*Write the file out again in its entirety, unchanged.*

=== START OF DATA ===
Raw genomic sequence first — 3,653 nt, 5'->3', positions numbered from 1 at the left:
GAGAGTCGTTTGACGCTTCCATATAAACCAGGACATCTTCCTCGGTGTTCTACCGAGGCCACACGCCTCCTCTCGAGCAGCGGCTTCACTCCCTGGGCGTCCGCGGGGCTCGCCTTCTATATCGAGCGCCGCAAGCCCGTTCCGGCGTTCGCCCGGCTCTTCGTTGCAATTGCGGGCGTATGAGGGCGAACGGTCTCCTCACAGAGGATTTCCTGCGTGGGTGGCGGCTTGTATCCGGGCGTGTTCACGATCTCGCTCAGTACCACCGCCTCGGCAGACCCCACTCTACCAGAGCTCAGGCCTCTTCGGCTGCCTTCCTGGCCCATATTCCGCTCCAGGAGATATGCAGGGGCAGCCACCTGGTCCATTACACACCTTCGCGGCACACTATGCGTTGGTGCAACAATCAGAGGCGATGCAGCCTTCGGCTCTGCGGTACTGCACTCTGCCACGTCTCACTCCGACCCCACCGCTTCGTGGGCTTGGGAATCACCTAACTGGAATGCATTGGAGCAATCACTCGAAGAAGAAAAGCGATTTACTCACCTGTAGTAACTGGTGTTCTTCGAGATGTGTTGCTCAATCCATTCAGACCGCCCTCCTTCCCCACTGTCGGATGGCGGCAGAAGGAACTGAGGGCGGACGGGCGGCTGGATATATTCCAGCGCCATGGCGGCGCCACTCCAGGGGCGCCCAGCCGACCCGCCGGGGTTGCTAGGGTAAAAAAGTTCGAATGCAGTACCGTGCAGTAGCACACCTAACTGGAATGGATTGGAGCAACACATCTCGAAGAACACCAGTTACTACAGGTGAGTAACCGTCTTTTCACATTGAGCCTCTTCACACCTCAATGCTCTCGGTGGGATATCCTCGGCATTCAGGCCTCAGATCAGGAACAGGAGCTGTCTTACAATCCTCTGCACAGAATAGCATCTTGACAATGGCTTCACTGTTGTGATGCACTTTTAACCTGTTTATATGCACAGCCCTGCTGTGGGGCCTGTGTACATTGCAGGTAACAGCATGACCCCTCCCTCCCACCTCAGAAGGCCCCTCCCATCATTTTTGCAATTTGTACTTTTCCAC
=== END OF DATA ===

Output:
Raw genomic sequence first — 3,653 nt, 5'->3', positions numbered from 1 at the left:
GAGAGTCGTTTGACGCTTCCATATAAACCAGGACATCTTCCTCGGTGTTCTACCGAGGCCACACGCCTCCTCTCGAGCAGCGGCTTCACTCCCTGGGCGTCCGCGGGGCTCGCCTTCTATATCGAGCGCCGCAAGCCCGTTCCGGCGTTCGCCCGGCTCTTCGTTGCAATTGCGGGCGTATGAGGGCGAACGGTCTCCTCACAGAGGATTTCCTGCGTGGGTGGCGGCTTGTATCCGGGCGTGTTCACGATCTCGCTCAGTACCACCGCCTCGGCAGACCCCACTCTACCAGAGCTCAGGCCTCTTCGGCTGCCTTCCTGGCCCATATTCCGCTCCAGGAGATATGCAGGGGCAGCCACCTGGTCCATTACACACCTTCGCGGCACACTATGCGTTGGTGCAACAATCAGAGGCGATGCAGCCTTCGGCTCTGCGGTACTGCACTCTGCCACGTCTCACTCCGACCCCACCGCTTCGTGGGCTTGGGAATCACCTAACTGGAATGCATTGGAGCAATCACTCGAAGAAGAAAAGCGATTTACTCACCTGTAGTAACTGGTGTTCTTCGAGATGTGTTGCTCAATCCATTCAGACCGCCCTCCTTCCCCACTGTCGGATGGCGGCAGAAGGAACTGAGGGCGGACGGGCGGCTGGATATATTCCAGCGCCATGGCGGCGCCACTCCAGGGGCGCCCAGCCGACCCGCCGGGGTTGCTAGGGTAAAAAAGTTCGAATGCAGTACCGTGCAGTAGCACACCTAACTGGAATGGATTGGAGCAACACATCTCGAAGAACACCAGTTACTACAGGTGAGTAACCGTCTTTTCACATTGAGCCTCTTCACACCTCAATGCTCTCGGTGGGATATCCTCGGCATTCAGGCCTCAGATCAGGAACAGGAGCTGTCTTACAATCCTCTGCACAGAATAGCATCTTGACAATGGCTTCACTGTTGTGATGCACTTTTAACCTGTTTATATGCACAGCCCTGCTGTGGGGCCTGTGTACATTGCAGGTAACAGCATGACCCCTCCCTCCCACCTCAGAAGGCCCCTCCCATCATTTTTGCAATTTGTACTTTTCCAC